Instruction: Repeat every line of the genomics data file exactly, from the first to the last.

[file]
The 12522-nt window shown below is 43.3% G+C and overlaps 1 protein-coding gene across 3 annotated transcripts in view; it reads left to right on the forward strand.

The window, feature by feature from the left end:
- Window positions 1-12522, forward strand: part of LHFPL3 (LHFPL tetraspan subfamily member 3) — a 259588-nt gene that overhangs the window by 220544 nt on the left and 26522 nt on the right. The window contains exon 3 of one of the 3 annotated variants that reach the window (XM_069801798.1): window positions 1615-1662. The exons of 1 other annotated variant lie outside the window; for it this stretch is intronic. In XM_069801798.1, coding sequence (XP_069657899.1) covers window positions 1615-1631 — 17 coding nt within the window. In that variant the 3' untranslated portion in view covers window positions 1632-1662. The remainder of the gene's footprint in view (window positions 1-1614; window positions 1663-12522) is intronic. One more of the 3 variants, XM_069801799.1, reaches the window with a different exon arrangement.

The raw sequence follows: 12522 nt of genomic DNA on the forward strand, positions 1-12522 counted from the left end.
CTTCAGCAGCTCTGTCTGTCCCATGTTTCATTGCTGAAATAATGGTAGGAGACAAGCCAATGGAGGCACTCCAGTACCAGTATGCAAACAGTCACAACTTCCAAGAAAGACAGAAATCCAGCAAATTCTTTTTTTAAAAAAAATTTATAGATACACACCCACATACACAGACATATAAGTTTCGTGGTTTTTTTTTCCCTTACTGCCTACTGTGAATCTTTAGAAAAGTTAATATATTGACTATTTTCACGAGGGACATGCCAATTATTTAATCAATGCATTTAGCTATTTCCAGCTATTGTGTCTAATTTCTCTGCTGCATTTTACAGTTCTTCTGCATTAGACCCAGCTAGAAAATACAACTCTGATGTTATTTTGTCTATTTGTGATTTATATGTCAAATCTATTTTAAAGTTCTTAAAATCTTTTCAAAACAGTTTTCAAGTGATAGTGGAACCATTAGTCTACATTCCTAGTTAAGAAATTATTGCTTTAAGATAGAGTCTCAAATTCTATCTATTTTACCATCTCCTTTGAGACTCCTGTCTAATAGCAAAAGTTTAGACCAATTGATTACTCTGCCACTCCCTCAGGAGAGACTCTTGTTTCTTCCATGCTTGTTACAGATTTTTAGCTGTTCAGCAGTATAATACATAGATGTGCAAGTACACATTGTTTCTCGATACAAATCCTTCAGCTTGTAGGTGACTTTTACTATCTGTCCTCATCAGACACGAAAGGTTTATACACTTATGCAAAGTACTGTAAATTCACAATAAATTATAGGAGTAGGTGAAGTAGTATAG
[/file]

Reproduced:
The 12522-nt window shown below is 43.3% G+C and overlaps 1 protein-coding gene across 3 annotated transcripts in view; it reads left to right on the forward strand.

The window, feature by feature from the left end:
- Window positions 1-12522, forward strand: part of LHFPL3 (LHFPL tetraspan subfamily member 3) — a 259588-nt gene that overhangs the window by 220544 nt on the left and 26522 nt on the right. The window contains exon 3 of one of the 3 annotated variants that reach the window (XM_069801798.1): window positions 1615-1662. The exons of 1 other annotated variant lie outside the window; for it this stretch is intronic. In XM_069801798.1, coding sequence (XP_069657899.1) covers window positions 1615-1631 — 17 coding nt within the window. In that variant the 3' untranslated portion in view covers window positions 1632-1662. The remainder of the gene's footprint in view (window positions 1-1614; window positions 1663-12522) is intronic. One more of the 3 variants, XM_069801799.1, reaches the window with a different exon arrangement.

The raw sequence follows: 12522 nt of genomic DNA on the forward strand, positions 1-12522 counted from the left end.
CTTCAGCAGCTCTGTCTGTCCCATGTTTCATTGCTGAAATAATGGTAGGAGACAAGCCAATGGAGGCACTCCAGTACCAGTATGCAAACAGTCACAACTTCCAAGAAAGACAGAAATCCAGCAAATTCTTTTTTTAAAAAAAATTTATAGATACACACCCACATACACAGACATATAAGTTTCGTGGTTTTTTTTTCCCTTACTGCCTACTGTGAATCTTTAGAAAAGTTAATATATTGACTATTTTCACGAGGGACATGCCAATTATTTAATCAATGCATTTAGCTATTTCCAGCTATTGTGTCTAATTTCTCTGCTGCATTTTACAGTTCTTCTGCATTAGACCCAGCTAGAAAATACAACTCTGATGTTATTTTGTCTATTTGTGATTTATATGTCAAATCTATTTTAAAGTTCTTAAAATCTTTTCAAAACAGTTTTCAAGTGATAGTGGAACCATTAGTCTACATTCCTAGTTAAGAAATTATTGCTTTAAGATAGAGTCTCAAATTCTATCTATTTTACCATCTCCTTTGAGACTCCTGTCTAATAGCAAAAGTTTAGACCAATTGATTACTCTGCCACTCCCTCAGGAGAGACTCTTGTTTCTTCCATGCTTGTTACAGATTTTTAGCTGTTCAGCAGTATAATACATAGATGTGCAAGTACACATTGTTTCTCGATACAAATCCTTCAGCTTGTAGGTGACTTTTACTATCTGTCCTCATCAGACACGAAAGGTTTATACACTTATGCAAAGTACTGTAAATTCACAATAAATTATAGGAGTAGGTGAAGTAGTATAG